Prunus x yedoensis ‘Ivensii’
Trying to delve into the origins of flowering cherries of the Japanese types was far more complex than I expected so I will keep it simple and say that this is a hybrid, sometimes known as the ‘Yoshino Cherry’. This particular variety was named at the UK’s famed Hillier Nurseries because of its weeping habit and wonderful tortuous branches. Our mature specimen looks a bit like a rigid octopus and has a near flat top. Prunus do not have a long flowering season but while it is in full flight, it is a veritable froth of white single blossoms reputedly with a sweet almond scent but I wouldn’t buy this as a fragrant tree. Even when mature, it is only a small specimen – maybe four metres high and about the same in width.
The rather odd effect of the native epiphyte, Collospermum (probably hastatum) looks like tuft of hair poking out of the centre. These flax or astelia-like plants are sometimes referred to as the perching lily or, less romantically, widow-makers. That is because they can be large and heavy and have a habit of eventually falling out of the tree. Other than that, they do no harm.
First published in the Waikato Times and reproduced here with their permission.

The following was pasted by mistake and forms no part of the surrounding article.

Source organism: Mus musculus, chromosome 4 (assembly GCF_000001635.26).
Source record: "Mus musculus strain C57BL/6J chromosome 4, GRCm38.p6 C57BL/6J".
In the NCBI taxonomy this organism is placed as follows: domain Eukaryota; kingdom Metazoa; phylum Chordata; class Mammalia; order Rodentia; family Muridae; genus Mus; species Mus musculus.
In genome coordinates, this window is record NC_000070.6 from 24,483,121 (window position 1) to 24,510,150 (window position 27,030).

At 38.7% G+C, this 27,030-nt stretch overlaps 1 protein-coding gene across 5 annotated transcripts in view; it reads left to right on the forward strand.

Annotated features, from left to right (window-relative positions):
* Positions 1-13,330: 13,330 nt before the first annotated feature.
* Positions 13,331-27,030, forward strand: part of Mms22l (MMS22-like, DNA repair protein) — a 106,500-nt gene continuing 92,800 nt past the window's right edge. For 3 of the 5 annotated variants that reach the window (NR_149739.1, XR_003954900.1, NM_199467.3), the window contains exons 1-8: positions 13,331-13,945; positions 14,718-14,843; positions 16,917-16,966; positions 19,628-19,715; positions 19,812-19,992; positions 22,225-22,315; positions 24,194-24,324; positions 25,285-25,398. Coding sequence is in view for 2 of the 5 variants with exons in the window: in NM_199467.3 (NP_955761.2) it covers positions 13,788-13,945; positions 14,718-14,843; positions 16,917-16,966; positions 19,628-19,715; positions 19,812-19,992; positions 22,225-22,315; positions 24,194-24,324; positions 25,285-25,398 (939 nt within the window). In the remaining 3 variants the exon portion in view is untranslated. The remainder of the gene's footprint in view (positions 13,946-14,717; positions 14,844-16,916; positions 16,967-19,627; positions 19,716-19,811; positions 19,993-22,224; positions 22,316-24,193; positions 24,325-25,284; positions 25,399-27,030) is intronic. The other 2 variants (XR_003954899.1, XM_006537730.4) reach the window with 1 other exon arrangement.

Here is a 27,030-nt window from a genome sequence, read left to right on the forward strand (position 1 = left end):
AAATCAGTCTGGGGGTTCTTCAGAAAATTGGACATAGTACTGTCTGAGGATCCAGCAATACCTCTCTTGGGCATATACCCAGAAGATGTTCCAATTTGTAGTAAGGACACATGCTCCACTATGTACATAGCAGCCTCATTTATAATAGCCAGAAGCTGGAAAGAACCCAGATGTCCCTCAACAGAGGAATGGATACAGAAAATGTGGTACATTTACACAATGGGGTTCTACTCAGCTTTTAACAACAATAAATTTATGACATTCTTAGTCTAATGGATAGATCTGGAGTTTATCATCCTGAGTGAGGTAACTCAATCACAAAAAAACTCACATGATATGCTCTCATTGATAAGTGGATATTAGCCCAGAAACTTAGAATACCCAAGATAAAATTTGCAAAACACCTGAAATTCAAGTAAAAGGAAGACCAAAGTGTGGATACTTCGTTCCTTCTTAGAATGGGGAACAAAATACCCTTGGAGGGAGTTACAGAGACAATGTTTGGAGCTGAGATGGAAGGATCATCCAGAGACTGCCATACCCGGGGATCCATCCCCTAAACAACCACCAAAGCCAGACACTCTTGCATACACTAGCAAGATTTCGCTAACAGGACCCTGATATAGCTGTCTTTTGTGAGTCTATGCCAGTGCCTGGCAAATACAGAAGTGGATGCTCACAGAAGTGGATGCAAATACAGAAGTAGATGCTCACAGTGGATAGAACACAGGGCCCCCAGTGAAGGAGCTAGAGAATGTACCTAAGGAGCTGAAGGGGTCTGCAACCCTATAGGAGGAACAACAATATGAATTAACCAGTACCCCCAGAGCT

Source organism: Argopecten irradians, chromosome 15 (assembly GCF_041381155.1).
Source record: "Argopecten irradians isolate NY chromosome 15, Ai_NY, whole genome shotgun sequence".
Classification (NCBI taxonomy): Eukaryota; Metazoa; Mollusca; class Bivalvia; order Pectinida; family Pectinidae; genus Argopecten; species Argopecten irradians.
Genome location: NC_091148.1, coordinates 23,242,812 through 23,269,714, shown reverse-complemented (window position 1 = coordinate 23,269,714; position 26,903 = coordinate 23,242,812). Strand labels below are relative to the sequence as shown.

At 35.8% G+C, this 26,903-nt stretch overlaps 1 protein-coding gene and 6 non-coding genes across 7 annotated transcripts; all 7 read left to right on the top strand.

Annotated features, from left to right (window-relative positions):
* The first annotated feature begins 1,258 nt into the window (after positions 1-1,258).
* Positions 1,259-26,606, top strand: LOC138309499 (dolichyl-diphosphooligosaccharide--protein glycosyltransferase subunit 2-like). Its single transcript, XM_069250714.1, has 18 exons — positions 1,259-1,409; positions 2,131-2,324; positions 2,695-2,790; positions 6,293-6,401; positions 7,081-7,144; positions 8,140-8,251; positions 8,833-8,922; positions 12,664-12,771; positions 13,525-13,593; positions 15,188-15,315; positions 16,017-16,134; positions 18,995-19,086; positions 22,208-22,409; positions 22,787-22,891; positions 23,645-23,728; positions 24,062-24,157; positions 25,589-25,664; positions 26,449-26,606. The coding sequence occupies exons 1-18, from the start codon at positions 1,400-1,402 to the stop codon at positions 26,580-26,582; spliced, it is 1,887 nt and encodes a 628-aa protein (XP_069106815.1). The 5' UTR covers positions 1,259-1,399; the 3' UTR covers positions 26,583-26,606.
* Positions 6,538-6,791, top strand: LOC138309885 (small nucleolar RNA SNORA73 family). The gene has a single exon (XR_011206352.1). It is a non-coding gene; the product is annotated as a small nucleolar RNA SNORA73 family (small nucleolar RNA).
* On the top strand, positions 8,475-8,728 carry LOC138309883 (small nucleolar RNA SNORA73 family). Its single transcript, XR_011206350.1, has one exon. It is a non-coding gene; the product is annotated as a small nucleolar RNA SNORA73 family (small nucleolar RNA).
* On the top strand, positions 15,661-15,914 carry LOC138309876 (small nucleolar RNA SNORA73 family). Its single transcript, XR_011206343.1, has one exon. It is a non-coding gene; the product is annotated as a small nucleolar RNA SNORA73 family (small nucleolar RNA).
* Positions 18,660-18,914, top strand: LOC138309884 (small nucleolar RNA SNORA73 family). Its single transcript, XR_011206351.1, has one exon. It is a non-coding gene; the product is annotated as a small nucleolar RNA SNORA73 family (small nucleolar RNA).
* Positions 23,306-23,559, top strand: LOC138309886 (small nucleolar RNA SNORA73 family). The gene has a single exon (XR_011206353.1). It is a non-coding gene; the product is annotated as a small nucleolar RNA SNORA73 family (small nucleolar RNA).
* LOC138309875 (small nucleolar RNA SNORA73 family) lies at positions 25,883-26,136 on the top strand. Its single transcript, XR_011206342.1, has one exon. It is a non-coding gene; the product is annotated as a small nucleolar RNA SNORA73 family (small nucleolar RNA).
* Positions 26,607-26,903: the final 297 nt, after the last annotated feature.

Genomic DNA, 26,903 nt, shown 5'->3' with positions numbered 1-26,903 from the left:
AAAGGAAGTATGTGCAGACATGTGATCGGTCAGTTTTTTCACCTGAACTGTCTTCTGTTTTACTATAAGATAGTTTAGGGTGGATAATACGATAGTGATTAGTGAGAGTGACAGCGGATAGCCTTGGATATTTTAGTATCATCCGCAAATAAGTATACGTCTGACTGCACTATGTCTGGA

Prunus Awanui feeding the monarch butterflies this week
Prunus Awanui is pretty as a picture at our place. This flowering cherry looks like fine lace against the sky, a mass of softest, palest pink, small flowers with not a leaf in sight. We have it underplanted with Rhododendron Elsie Frye which is the same colouring but has considerably larger flowers (and fragrant) and when looked at from further away, we have a Magnolia Iolanthe framed in the view too. All tone in together very well. On a sunny day, Awanui is alive with monarch butterflies, honey bees and waxeyes.
It popped up in a garden where eagle-eyed local nurseryman Keith Adams thought it had potential. It has now become a market standard. It roots easily from cutting, remains healthy and is easy and reliable. With our high rainfalls in Taranaki, we are not the best territory for most flowering cherry trees which tend to be short lived as they develop root problems. Awanui does not appear to be so pernickety despite the fact it probably has subhirtella in its parentage. In good growing conditions, it can get quite large. Our tree is maybe nine metres across and six metres high and would have been larger had it been left to its own devices, but it is a light and airy tree and it flowers faithfully every year and looks completely charming. This is a plant that is generally readily available on the market in New Zealand.